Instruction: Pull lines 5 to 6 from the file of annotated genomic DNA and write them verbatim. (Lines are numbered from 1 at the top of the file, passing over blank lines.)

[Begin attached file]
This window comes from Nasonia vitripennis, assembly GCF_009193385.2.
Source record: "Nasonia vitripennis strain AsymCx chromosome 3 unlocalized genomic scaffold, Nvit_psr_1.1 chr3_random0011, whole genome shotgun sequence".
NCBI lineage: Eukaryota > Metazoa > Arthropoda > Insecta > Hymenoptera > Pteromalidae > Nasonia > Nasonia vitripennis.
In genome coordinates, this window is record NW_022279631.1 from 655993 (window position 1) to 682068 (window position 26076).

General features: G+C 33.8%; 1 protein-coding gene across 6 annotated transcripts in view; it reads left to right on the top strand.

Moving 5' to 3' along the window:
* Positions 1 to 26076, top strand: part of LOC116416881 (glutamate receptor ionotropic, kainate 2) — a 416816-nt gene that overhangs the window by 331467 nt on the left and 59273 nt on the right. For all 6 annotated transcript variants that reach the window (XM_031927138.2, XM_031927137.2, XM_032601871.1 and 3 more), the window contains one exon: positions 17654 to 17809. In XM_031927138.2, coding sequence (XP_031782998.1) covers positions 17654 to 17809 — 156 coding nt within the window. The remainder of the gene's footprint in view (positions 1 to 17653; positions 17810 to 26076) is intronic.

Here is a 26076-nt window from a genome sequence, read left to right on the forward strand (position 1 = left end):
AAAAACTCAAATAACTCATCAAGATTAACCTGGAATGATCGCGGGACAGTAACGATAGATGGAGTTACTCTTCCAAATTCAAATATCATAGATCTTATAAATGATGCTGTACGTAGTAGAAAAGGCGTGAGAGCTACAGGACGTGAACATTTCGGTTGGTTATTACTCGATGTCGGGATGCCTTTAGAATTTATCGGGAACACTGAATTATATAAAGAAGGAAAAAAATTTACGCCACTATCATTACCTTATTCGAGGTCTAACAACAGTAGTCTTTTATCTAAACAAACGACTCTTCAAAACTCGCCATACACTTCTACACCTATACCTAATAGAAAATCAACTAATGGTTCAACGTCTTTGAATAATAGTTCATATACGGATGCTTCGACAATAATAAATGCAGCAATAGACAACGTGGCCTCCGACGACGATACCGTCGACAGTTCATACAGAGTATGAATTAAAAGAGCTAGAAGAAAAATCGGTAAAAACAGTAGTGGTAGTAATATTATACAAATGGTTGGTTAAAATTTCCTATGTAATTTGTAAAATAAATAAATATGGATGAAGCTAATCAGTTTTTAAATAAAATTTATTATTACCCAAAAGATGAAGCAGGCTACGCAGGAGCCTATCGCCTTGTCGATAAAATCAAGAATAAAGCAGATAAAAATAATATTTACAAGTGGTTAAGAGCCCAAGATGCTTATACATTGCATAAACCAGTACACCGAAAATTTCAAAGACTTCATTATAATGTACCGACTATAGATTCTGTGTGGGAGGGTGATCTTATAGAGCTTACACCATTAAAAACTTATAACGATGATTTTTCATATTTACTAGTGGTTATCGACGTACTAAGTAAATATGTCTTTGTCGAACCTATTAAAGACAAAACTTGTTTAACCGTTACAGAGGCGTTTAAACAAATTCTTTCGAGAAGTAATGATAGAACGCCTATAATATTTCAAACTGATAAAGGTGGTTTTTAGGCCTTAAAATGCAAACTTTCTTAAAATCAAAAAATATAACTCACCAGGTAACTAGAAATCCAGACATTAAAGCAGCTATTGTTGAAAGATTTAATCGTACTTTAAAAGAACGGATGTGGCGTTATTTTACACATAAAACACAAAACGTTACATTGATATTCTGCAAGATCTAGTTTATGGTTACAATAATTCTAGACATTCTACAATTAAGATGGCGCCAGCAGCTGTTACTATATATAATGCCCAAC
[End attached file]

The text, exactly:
General features: G+C 33.8%; 1 protein-coding gene across 6 annotated transcripts in view; it reads left to right on the top strand.

Moving 5' to 3' along the window: